I recently read about Donna Dubinsky and her career at Apple Inc in the 80′s. I love reading about successful female leaders and find those stories very inspirational, from those who made it to billionaire status starting with a $5000 personal investment to those who made a more traditional but still impressive career like Dubinsky, they are all role models to me.
In the article, she referred to a very nice piece of advice she had received from one of her Harvard Business School professors. He had told students that the first thing to do after graduating was to start pulling together their “go-to-hell money”. Dubinsky took that to mean that as an employee you should never put yourself in a situation from which you could not walk away. As a fresh graduate you need to store savings and build a safety net that will empower you and make you able to walk away from work anytime you want.
How much money is enough all depends on your situation and financial obligations but for me I would say enough to get me covered for three months. I know I can find a new job within three months in the current optimistic economic situation in Norway. Note that the go-to-hell fund should be additional to your emergency fund because hey you want to have enough money to sustain yourself and your family for a few months and still be able to pay for reparations if your car break down!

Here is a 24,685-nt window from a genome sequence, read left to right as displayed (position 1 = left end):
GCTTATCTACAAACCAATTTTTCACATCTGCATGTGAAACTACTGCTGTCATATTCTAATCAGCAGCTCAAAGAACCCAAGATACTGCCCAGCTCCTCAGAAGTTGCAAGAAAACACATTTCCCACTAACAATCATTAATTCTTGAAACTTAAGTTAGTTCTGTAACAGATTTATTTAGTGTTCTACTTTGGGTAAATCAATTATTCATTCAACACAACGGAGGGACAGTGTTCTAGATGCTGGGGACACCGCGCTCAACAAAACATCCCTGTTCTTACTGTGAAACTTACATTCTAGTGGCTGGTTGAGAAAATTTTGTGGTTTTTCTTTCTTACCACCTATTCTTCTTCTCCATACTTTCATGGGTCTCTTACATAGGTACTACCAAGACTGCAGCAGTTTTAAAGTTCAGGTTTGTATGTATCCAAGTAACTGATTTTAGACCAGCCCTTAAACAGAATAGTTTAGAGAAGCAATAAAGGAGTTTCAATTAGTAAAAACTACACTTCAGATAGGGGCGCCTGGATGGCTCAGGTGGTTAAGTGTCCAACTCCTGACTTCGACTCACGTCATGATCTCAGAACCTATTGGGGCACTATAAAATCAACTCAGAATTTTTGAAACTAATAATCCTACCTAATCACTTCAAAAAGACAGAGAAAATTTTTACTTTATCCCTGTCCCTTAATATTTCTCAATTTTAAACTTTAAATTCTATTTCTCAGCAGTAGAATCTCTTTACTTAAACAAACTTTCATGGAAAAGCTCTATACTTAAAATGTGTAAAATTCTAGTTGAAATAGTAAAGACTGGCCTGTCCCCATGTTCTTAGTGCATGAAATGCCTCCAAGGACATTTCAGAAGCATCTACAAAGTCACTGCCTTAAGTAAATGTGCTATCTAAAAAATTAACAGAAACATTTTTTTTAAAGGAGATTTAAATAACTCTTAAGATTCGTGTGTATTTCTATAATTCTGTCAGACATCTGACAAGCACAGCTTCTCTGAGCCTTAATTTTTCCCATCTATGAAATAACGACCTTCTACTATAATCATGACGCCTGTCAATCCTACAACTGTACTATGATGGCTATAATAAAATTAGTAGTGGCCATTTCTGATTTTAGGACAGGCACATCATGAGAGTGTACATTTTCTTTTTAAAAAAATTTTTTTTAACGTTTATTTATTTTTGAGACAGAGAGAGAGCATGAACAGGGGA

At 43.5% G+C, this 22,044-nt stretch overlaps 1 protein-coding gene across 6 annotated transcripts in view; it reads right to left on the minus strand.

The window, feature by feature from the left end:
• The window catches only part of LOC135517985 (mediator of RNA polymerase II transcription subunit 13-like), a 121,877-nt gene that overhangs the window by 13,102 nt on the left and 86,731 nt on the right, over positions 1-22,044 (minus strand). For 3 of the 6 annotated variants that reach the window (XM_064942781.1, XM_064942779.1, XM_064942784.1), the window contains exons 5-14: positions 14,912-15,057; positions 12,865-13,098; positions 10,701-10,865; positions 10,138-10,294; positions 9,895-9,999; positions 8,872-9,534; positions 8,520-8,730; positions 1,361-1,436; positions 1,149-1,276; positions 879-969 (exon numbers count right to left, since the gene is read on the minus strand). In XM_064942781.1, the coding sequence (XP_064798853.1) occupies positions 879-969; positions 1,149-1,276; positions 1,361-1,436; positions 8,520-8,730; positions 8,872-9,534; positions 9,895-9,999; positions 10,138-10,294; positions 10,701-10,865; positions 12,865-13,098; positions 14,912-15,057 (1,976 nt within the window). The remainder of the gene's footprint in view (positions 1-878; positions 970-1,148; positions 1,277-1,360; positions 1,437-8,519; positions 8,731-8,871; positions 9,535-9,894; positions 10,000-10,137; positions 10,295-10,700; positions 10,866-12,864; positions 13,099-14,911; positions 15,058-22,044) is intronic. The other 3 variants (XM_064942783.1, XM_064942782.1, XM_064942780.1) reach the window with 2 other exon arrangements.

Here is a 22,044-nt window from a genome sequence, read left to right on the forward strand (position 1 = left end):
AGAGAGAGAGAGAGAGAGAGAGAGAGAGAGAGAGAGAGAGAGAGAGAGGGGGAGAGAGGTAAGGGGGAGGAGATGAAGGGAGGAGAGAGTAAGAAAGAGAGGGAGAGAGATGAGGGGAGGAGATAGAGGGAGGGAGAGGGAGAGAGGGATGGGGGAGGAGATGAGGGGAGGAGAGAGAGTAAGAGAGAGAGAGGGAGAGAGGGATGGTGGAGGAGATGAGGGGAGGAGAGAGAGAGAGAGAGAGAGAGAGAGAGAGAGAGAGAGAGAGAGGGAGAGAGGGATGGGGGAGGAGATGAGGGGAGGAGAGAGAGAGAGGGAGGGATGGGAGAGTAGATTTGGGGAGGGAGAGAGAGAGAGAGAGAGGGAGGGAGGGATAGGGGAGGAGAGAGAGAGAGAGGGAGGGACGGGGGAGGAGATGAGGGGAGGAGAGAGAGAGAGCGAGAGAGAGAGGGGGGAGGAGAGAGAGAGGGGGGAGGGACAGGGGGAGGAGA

Now does that mean you should you run away anytime a situation arises at work? No, not at all. But building a go-to-hell fund empowers you in a way that has far more repercussions than the ability to walk away from a situation. Your career and work decisions at many levels will be made on all but your financial dependency to your employer and that is power and freedom.